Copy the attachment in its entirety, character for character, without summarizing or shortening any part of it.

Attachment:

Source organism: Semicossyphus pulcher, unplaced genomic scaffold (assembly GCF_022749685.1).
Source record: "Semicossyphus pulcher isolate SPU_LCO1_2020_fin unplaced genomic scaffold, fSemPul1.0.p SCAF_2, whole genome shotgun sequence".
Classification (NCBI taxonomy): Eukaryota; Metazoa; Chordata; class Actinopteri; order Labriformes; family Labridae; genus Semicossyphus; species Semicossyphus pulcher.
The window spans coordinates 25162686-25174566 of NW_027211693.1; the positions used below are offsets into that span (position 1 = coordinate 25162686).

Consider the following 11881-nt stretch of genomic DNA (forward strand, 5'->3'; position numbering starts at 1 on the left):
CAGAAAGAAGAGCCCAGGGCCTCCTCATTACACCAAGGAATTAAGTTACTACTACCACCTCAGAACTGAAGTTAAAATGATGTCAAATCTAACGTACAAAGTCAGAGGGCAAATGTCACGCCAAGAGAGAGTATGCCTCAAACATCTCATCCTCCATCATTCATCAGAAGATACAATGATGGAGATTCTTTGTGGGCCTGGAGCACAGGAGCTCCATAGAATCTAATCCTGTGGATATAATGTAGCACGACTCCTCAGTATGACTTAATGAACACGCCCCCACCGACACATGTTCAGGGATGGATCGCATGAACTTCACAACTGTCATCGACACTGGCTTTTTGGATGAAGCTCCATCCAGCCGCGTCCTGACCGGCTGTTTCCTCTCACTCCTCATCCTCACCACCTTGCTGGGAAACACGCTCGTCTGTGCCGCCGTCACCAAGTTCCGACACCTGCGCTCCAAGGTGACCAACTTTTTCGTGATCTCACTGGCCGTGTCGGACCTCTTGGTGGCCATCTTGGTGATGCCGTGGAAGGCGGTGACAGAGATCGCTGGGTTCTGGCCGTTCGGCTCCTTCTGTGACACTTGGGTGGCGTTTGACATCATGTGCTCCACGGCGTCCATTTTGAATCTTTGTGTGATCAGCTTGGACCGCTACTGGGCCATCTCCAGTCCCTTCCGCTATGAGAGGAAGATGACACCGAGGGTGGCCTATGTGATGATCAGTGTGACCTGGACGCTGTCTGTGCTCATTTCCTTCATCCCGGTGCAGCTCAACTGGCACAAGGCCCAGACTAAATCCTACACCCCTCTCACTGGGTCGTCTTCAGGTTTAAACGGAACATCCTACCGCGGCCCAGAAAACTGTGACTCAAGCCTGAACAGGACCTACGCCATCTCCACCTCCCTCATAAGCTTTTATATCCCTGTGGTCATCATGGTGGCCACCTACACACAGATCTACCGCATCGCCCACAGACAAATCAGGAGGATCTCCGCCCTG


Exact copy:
Source organism: Semicossyphus pulcher, unplaced genomic scaffold (assembly GCF_022749685.1).
Source record: "Semicossyphus pulcher isolate SPU_LCO1_2020_fin unplaced genomic scaffold, fSemPul1.0.p SCAF_2, whole genome shotgun sequence".
Classification (NCBI taxonomy): Eukaryota; Metazoa; Chordata; class Actinopteri; order Labriformes; family Labridae; genus Semicossyphus; species Semicossyphus pulcher.
The window spans coordinates 25162686-25174566 of NW_027211693.1; the positions used below are offsets into that span (position 1 = coordinate 25162686).

Consider the following 11881-nt stretch of genomic DNA (forward strand, 5'->3'; position numbering starts at 1 on the left):
CAGAAAGAAGAGCCCAGGGCCTCCTCATTACACCAAGGAATTAAGTTACTACTACCACCTCAGAACTGAAGTTAAAATGATGTCAAATCTAACGTACAAAGTCAGAGGGCAAATGTCACGCCAAGAGAGAGTATGCCTCAAACATCTCATCCTCCATCATTCATCAGAAGATACAATGATGGAGATTCTTTGTGGGCCTGGAGCACAGGAGCTCCATAGAATCTAATCCTGTGGATATAATGTAGCACGACTCCTCAGTATGACTTAATGAACACGCCCCCACCGACACATGTTCAGGGATGGATCGCATGAACTTCACAACTGTCATCGACACTGGCTTTTTGGATGAAGCTCCATCCAGCCGCGTCCTGACCGGCTGTTTCCTCTCACTCCTCATCCTCACCACCTTGCTGGGAAACACGCTCGTCTGTGCCGCCGTCACCAAGTTCCGACACCTGCGCTCCAAGGTGACCAACTTTTTCGTGATCTCACTGGCCGTGTCGGACCTCTTGGTGGCCATCTTGGTGATGCCGTGGAAGGCGGTGACAGAGATCGCTGGGTTCTGGCCGTTCGGCTCCTTCTGTGACACTTGGGTGGCGTTTGACATCATGTGCTCCACGGCGTCCATTTTGAATCTTTGTGTGATCAGCTTGGACCGCTACTGGGCCATCTCCAGTCCCTTCCGCTATGAGAGGAAGATGACACCGAGGGTGGCCTATGTGATGATCAGTGTGACCTGGACGCTGTCTGTGCTCATTTCCTTCATCCCGGTGCAGCTCAACTGGCACAAGGCCCAGACTAAATCCTACACCCCTCTCACTGGGTCGTCTTCAGGTTTAAACGGAACATCCTACCGCGGCCCAGAAAACTGTGACTCAAGCCTGAACAGGACCTACGCCATCTCCACCTCCCTCATAAGCTTTTATATCCCTGTGGTCATCATGGTGGCCACCTACACACAGATCTACCGCATCGCCCACAGACAAATCAGGAGGATCTCCGCCCTG